Newgrange

Newgrange  is a prehistoric monument on the eastern side of Ireland built around 3200 BC, during the Neolithic period. There is no agreement about what the site was used for, but it has been speculated that it had some form of religious significance because it is aligned with the rising sun on the winter solstice, which floods the central chamber with natural light.   The mound in nearly 250 feet across and 40 feet high, and the central chamber is accessed through a portal behind the entrance stone, and then down a long narrow passage way.  The central chamber contains several small alcoves that appear to be burial sites for the bones of the departed.  The small window above the entrance portal has been precisely positioned and the passageway constructed to allow light to enter the central room at sunrise during the winter solstice.  Newgrange is older than both Stonehenge and the great pyramids of Giza, and is a part of the Brú na Bóinne UNESCO World Heritage Site.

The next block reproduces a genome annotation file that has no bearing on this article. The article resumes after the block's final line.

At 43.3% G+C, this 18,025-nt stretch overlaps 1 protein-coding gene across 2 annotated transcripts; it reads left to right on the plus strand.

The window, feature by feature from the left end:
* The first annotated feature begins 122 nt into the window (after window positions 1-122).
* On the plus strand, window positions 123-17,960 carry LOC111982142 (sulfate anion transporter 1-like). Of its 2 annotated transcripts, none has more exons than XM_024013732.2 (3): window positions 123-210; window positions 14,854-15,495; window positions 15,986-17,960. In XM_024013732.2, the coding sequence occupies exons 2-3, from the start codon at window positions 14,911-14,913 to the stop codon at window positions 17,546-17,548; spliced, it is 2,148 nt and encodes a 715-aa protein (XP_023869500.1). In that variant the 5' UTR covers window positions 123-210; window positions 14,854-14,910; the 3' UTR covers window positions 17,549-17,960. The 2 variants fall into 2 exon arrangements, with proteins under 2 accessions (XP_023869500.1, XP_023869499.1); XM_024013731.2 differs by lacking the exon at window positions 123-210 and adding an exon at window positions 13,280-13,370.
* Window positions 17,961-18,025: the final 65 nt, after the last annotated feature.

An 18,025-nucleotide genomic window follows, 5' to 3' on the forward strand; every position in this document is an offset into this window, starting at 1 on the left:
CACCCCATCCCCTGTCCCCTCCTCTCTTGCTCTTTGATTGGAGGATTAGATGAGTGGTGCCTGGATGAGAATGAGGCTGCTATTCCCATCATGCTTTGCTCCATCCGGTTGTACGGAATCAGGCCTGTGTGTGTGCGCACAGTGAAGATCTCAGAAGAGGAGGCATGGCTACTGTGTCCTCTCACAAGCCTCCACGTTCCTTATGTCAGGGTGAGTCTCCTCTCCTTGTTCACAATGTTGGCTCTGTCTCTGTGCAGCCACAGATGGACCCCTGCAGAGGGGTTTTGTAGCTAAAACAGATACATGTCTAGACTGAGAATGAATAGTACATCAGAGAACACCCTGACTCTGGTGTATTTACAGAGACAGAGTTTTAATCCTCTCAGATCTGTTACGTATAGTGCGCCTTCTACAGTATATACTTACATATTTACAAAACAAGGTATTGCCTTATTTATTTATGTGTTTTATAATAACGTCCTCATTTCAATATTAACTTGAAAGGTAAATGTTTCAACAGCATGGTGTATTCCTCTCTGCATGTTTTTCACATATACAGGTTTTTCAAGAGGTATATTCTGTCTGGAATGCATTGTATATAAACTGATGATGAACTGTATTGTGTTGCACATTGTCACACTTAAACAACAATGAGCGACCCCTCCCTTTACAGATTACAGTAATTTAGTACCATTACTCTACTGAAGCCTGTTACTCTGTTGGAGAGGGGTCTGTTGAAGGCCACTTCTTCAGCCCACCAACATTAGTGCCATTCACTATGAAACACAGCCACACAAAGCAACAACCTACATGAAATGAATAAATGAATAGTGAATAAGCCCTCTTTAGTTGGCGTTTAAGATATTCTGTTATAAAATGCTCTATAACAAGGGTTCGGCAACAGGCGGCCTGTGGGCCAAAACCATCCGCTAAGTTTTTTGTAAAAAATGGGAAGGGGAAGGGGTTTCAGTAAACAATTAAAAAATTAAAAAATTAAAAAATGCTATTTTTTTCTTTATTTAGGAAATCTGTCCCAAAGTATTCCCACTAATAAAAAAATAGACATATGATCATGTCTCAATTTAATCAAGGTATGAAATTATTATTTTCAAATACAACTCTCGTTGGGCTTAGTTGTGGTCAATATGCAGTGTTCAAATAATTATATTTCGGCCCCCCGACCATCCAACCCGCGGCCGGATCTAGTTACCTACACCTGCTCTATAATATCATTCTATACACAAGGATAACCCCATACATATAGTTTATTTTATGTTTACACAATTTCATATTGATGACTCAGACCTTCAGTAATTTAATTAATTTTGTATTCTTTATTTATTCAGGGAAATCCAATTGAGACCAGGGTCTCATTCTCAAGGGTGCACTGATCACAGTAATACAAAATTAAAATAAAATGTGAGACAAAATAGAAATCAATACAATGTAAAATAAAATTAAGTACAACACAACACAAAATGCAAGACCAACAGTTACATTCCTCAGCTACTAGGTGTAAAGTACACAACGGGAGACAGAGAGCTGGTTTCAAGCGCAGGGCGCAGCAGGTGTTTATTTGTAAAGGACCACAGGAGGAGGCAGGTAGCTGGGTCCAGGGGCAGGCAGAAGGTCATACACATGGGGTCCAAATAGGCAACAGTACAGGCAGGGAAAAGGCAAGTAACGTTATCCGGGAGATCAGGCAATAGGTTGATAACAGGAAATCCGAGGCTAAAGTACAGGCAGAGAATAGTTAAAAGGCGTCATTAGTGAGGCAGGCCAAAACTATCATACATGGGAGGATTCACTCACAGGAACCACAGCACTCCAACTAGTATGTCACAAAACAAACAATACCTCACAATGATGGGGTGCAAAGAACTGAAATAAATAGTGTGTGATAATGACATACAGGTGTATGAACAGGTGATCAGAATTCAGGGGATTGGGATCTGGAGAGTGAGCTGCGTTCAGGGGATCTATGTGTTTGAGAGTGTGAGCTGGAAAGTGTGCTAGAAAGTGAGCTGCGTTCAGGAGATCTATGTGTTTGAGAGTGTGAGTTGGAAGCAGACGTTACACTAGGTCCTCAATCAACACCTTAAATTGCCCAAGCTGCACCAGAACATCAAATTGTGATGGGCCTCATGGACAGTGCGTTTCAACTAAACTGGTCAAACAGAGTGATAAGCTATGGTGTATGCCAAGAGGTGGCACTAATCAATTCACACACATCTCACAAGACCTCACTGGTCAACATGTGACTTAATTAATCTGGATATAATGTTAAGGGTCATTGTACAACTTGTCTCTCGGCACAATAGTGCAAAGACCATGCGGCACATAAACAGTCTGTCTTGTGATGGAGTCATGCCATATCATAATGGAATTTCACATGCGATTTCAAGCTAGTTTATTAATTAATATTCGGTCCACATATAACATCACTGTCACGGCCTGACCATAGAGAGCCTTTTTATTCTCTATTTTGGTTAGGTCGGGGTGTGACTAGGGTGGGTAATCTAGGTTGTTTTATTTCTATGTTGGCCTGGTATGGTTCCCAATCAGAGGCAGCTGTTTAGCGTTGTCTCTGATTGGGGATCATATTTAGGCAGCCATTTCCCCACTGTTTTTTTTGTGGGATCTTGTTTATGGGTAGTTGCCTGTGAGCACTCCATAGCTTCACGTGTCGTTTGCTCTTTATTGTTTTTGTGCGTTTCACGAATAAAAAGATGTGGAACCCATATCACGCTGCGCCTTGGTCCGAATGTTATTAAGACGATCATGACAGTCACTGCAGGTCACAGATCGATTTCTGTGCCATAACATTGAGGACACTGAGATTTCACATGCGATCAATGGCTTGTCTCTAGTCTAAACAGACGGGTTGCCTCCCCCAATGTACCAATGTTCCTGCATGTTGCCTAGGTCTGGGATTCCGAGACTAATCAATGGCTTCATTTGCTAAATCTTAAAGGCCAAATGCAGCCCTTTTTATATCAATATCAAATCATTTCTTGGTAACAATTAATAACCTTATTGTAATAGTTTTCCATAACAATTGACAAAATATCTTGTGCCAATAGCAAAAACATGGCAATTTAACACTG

Newgrange contains various examples of abstract Neolithic rock art.   These carvings contain circles, spirals, arcs, and dot-in-circles as well as rectilinear chevrons, radials, and parallel lines.  The most notable example of art at Newgrange is the gigantic entrance stone.   It is approximately 10 ft. long and 4 ft. high, and about 5 tons in weight. It has been described as “one of the most famous stones in the entire repertory of megalithic art.”

 

IMG_8794_tonemapped_edited-1.jpgIMG_8772_tonemapped.jpgNew Grange Stone Art Panoramic.jpg